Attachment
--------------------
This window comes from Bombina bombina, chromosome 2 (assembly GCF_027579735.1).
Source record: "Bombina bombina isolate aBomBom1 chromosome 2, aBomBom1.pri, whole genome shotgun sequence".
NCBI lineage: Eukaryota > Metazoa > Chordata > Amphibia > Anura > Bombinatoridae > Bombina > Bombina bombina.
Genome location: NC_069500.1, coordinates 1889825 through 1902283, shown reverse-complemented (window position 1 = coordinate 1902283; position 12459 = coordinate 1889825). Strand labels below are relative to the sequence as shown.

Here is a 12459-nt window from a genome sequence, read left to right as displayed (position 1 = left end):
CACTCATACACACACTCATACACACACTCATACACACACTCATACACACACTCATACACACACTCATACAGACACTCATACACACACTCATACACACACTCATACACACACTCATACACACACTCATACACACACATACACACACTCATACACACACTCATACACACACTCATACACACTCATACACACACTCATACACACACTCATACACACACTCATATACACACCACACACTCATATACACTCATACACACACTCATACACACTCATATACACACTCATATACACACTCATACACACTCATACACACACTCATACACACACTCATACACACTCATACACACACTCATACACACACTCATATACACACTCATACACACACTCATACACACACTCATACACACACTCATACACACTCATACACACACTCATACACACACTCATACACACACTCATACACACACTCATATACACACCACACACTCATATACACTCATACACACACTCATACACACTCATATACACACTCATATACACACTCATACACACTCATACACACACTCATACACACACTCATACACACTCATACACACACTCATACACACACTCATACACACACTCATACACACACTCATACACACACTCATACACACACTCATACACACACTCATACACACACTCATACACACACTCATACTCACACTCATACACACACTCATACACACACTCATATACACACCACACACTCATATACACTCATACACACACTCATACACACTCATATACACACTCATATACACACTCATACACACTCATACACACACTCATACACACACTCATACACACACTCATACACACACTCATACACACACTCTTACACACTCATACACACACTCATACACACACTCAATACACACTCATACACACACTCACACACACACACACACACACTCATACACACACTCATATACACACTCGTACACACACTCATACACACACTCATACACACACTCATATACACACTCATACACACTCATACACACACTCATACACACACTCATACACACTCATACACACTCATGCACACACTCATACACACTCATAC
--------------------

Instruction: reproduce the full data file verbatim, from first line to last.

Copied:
This window comes from Bombina bombina, chromosome 2 (assembly GCF_027579735.1).
Source record: "Bombina bombina isolate aBomBom1 chromosome 2, aBomBom1.pri, whole genome shotgun sequence".
NCBI lineage: Eukaryota > Metazoa > Chordata > Amphibia > Anura > Bombinatoridae > Bombina > Bombina bombina.
Genome location: NC_069500.1, coordinates 1889825 through 1902283, shown reverse-complemented (window position 1 = coordinate 1902283; position 12459 = coordinate 1889825). Strand labels below are relative to the sequence as shown.

Here is a 12459-nt window from a genome sequence, read left to right as displayed (position 1 = left end):
CACTCATACACACACTCATACACACACTCATACACACACTCATACACACACTCATACACACACTCATACAGACACTCATACACACACTCATACACACACTCATACACACACTCATACACACACTCATACACACACATACACACACTCATACACACACTCATACACACACTCATACACACTCATACACACACTCATACACACACTCATACACACACTCATATACACACCACACACTCATATACACTCATACACACACTCATACACACTCATATACACACTCATATACACACTCATACACACTCATACACACACTCATACACACACTCATACACACTCATACACACACTCATACACACACTCATATACACACTCATACACACACTCATACACACACTCATACACACACTCATACACACTCATACACACACTCATACACACACTCATACACACACTCATACACACACTCATATACACACCACACACTCATATACACTCATACACACACTCATACACACTCATATACACACTCATATACACACTCATACACACTCATACACACACTCATACACACACTCATACACACTCATACACACACTCATACACACACTCATACACACACTCATACACACACTCATACACACACTCATACACACACTCATACACACACTCATACACACACTCATACACACACTCATACTCACACTCATACACACACTCATACACACACTCATATACACACCACACACTCATATACACTCATACACACACTCATACACACTCATATACACACTCATATACACACTCATACACACTCATACACACACTCATACACACACTCATACACACACTCATACACACACTCATACACACACTCTTACACACTCATACACACACTCATACACACACTCAATACACACTCATACACACACTCACACACACACACACACACACTCATACACACACTCATATACACACTCGTACACACACTCATACACACACTCATACACACACTCATATACACACTCATACACACTCATACACACACTCATACACACACTCATACACACTCATACACACTCATGCACACACTCATACACACTCATAC